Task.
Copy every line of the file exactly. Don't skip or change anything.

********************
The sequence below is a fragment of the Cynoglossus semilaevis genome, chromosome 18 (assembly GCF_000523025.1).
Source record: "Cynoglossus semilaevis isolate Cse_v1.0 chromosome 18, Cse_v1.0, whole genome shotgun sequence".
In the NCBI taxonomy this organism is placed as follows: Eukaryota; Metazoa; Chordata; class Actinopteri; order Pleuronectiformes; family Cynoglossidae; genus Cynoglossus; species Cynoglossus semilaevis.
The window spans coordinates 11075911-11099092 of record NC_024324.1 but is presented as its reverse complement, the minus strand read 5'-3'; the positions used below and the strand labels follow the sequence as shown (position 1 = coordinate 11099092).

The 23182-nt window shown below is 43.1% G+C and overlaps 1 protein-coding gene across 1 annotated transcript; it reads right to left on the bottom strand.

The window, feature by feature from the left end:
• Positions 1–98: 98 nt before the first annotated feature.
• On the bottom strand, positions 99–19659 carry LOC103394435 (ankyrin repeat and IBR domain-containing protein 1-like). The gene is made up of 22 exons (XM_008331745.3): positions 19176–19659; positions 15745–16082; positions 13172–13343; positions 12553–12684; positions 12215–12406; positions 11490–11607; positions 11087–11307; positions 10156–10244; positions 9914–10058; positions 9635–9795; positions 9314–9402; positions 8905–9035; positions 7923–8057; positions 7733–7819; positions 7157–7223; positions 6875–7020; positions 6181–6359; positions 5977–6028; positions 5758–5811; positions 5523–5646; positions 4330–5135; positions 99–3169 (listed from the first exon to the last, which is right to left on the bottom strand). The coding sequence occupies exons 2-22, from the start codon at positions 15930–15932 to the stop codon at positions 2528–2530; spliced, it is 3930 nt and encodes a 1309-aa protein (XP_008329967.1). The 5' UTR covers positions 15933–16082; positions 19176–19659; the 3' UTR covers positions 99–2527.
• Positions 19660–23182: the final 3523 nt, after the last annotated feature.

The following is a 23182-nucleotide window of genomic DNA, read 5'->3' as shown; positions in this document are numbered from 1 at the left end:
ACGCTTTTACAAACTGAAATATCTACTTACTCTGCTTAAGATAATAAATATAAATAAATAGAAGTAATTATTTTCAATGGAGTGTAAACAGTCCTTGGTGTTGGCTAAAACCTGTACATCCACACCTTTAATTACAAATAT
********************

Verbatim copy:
The sequence below is a fragment of the Cynoglossus semilaevis genome, chromosome 18 (assembly GCF_000523025.1).
Source record: "Cynoglossus semilaevis isolate Cse_v1.0 chromosome 18, Cse_v1.0, whole genome shotgun sequence".
In the NCBI taxonomy this organism is placed as follows: Eukaryota; Metazoa; Chordata; class Actinopteri; order Pleuronectiformes; family Cynoglossidae; genus Cynoglossus; species Cynoglossus semilaevis.
The window spans coordinates 11075911-11099092 of record NC_024324.1 but is presented as its reverse complement, the minus strand read 5'-3'; the positions used below and the strand labels follow the sequence as shown (position 1 = coordinate 11099092).

The 23182-nt window shown below is 43.1% G+C and overlaps 1 protein-coding gene across 1 annotated transcript; it reads right to left on the bottom strand.

The window, feature by feature from the left end:
• Positions 1–98: 98 nt before the first annotated feature.
• On the bottom strand, positions 99–19659 carry LOC103394435 (ankyrin repeat and IBR domain-containing protein 1-like). The gene is made up of 22 exons (XM_008331745.3): positions 19176–19659; positions 15745–16082; positions 13172–13343; positions 12553–12684; positions 12215–12406; positions 11490–11607; positions 11087–11307; positions 10156–10244; positions 9914–10058; positions 9635–9795; positions 9314–9402; positions 8905–9035; positions 7923–8057; positions 7733–7819; positions 7157–7223; positions 6875–7020; positions 6181–6359; positions 5977–6028; positions 5758–5811; positions 5523–5646; positions 4330–5135; positions 99–3169 (listed from the first exon to the last, which is right to left on the bottom strand). The coding sequence occupies exons 2-22, from the start codon at positions 15930–15932 to the stop codon at positions 2528–2530; spliced, it is 3930 nt and encodes a 1309-aa protein (XP_008329967.1). The 5' UTR covers positions 15933–16082; positions 19176–19659; the 3' UTR covers positions 99–2527.
• Positions 19660–23182: the final 3523 nt, after the last annotated feature.

The following is a 23182-nucleotide window of genomic DNA, read 5'->3' as shown; positions in this document are numbered from 1 at the left end:
ACGCTTTTACAAACTGAAATATCTACTTACTCTGCTTAAGATAATAAATATAAATAAATAGAAGTAATTATTTTCAATGGAGTGTAAACAGTCCTTGGTGTTGGCTAAAACCTGTACATCCACACCTTTAATTACAAATAT